Thursday, September 13, 2007

What If the iPod Nano Really Were Nano

What if Apple's MP3 player dubbed "Nano" really had dimensions on the scale of nanometers (billionths of a meter)? That question, coming to me on my bicycle ride to class, made for the best day of teaching I have yet to experience. The students in my nanotechnology class had so much to say that I shelved my planned lecture, giving almost two hours to the wide-ranging discussion. Although my students had not yet seen ICE-9, their points followed its form. Here is some of what came up...

  • You could not hold it, so it would to be implanted.
  • What kind of interface would it have? You could not push buttons or see a screen on something smaller than the wavelength of visible light.
  • How many songs could you store? What's the fewest number of atoms you need to store information?
  • How would you power it? You couldn't put batteries in it, but maybe it could parasitize energy...mechanical motion or temperature differentials.
  • How would you transfer information into it? Cables would not work. How about Bluetooth or another wireless system?
  • Infrastructure would have to all change. Accessories like earbuds would have to change.
  • What if it breaks? If it's implanted, it could cause nerve damage. You'd need an emergency eject function.
  • Why should it last forever? It should be flushed from the body periodically, just in case it breaks. Then you can buy another. Apple would love that. You'd buy a subscription and get a new, disposable iPod Nano every year. Or every month, like contact lenses.
  • You could use contact lenses with a heads-up display instead of a screen. Your song list would appear to float in front of whatever you're looking at.
  • To listen, you could use a tooth implant. Can't you hear vibrations through your teeth?
  • The book Digital Fortress by Dan Brown has a character controlling something by tapping a finger. You could use that with the contact lens display to start, stop, select songs, change volume, etc.
  • It would have to learn your finger tapping. There'd have to be an easy way to say, "No, mistake, undo." Then it would compare that mistaken finger tap with all the previous ones for that function that you accepted. It could figure out, over time, how to get it right every time.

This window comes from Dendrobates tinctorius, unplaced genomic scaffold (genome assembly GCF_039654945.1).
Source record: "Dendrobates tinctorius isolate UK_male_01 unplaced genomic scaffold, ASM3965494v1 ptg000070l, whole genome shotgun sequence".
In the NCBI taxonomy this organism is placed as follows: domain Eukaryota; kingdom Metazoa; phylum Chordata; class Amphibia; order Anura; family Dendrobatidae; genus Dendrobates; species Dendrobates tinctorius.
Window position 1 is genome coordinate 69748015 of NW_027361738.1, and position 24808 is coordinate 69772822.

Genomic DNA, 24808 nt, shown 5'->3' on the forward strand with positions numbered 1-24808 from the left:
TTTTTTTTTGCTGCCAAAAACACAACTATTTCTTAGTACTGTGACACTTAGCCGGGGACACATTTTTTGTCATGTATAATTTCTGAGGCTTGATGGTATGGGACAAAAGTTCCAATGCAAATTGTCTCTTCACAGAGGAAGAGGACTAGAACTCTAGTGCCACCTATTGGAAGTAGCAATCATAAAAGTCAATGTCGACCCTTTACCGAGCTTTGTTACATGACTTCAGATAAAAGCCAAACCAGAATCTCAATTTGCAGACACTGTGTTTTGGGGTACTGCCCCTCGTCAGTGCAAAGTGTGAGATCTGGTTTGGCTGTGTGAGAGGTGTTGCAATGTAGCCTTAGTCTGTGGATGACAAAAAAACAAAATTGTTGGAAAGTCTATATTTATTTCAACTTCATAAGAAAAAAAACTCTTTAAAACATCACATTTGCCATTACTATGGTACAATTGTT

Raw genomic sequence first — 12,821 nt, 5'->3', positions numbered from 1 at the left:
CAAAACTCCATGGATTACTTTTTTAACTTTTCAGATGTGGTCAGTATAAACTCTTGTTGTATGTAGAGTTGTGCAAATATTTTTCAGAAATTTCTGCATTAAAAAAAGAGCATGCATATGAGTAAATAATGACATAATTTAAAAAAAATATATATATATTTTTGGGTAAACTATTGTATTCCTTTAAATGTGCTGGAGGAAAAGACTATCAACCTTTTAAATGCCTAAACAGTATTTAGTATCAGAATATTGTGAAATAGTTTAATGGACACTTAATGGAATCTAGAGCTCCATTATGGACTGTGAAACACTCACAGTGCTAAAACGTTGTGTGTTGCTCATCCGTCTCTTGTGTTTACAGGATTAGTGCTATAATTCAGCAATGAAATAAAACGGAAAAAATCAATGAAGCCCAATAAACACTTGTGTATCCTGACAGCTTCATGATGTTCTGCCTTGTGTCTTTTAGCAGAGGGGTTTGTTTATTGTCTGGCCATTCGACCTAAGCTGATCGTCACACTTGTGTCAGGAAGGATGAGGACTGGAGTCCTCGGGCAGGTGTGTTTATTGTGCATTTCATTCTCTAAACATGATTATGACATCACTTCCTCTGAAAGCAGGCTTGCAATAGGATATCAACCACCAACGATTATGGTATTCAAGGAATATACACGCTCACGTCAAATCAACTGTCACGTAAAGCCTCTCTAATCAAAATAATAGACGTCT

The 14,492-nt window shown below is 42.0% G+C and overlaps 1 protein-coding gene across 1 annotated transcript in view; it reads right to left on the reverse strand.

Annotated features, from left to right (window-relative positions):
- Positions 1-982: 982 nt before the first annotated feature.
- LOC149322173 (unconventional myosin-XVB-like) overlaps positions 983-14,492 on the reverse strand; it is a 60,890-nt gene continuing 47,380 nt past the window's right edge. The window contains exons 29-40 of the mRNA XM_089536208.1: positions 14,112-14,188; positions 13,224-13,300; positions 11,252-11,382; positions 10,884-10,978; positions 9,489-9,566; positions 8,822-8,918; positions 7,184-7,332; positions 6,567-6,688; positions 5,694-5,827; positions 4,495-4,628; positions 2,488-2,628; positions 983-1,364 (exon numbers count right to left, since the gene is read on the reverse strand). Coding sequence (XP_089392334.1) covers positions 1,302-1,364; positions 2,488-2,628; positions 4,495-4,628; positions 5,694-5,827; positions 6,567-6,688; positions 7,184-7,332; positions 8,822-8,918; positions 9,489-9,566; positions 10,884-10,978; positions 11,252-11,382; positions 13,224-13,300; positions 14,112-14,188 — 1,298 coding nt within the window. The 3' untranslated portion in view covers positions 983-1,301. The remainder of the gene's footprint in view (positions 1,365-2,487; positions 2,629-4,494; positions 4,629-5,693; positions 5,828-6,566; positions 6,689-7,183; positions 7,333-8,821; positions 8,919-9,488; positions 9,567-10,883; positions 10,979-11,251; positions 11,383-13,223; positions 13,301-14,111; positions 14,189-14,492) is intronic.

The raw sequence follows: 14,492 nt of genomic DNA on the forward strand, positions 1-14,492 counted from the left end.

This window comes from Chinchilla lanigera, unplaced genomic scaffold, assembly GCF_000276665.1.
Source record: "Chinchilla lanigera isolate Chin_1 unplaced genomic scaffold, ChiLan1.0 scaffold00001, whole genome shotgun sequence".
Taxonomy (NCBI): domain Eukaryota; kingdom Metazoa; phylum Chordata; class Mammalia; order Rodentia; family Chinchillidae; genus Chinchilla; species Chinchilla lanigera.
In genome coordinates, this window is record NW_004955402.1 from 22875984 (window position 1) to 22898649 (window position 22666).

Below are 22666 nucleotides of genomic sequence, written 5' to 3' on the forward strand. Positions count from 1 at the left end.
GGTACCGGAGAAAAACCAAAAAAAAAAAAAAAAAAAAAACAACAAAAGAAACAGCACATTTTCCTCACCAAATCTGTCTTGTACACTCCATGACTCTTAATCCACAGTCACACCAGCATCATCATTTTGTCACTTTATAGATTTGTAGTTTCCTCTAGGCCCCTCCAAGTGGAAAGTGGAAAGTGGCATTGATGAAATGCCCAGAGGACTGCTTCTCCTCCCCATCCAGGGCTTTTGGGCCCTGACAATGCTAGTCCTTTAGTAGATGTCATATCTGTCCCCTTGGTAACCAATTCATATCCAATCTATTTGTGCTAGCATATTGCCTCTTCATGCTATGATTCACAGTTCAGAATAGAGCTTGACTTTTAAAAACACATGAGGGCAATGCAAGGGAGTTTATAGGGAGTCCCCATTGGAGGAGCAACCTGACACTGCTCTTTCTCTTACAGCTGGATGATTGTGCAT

• Apple's Newton PDA tried to learn handwriting that way.
  • You could use thought control instead of finger tapping. What about distraction? Would you have to discipline your thoughts?
  • Listen with wireless earbuds. Or with a direct nerve connection.
  • If you do not upgrade to the next version, it could disintegrate. That's like what we said about a periodic emergency eject.
  • Would the manufacturer give you subliminal messages?
  • In the book Diamond Age by Neal Stephenson, a character with an implanted heads-up display, not on removable contact lenses, get a computer virus or something in it. He sees a vacuum cleaner commercial in the Hindi language 24 hours a day, even when he tries to sleep. He committed suicide.
  • The iPod Nano should not do that.
  • Would your immune system react to an implant?
  • What are the ethics of implanting? Would this make you a cyborg? Would it distract you in the classroom? Continuous partial attention, like using your laptop during lecture. Could it give you an unfair advantage in a test?
  • Education is just information retrieval, so this implant could replace education [Note: this was the opinion of only one student!].
  • Schools have value. You can't learn everything by just getting information.
  • With Google and Wikipedia, education is less about memorizing stuff and more about learning where to get information and how to evaluate it. [Yay! Critical thinking!]
  • Social stratification: at first only the rich would be able to implant.
  • That's the way technology always works.
  • Devolution: medicine keeps the weak alive. Would storing information in an implant cause our skills to atrophy?
Much more escaped my limited note-taking speed. I will continue to use this question to open classes on nanotechnology. Next, I will figure out how to build on it by introducing the ICE-9 questions with references back to quotes from students.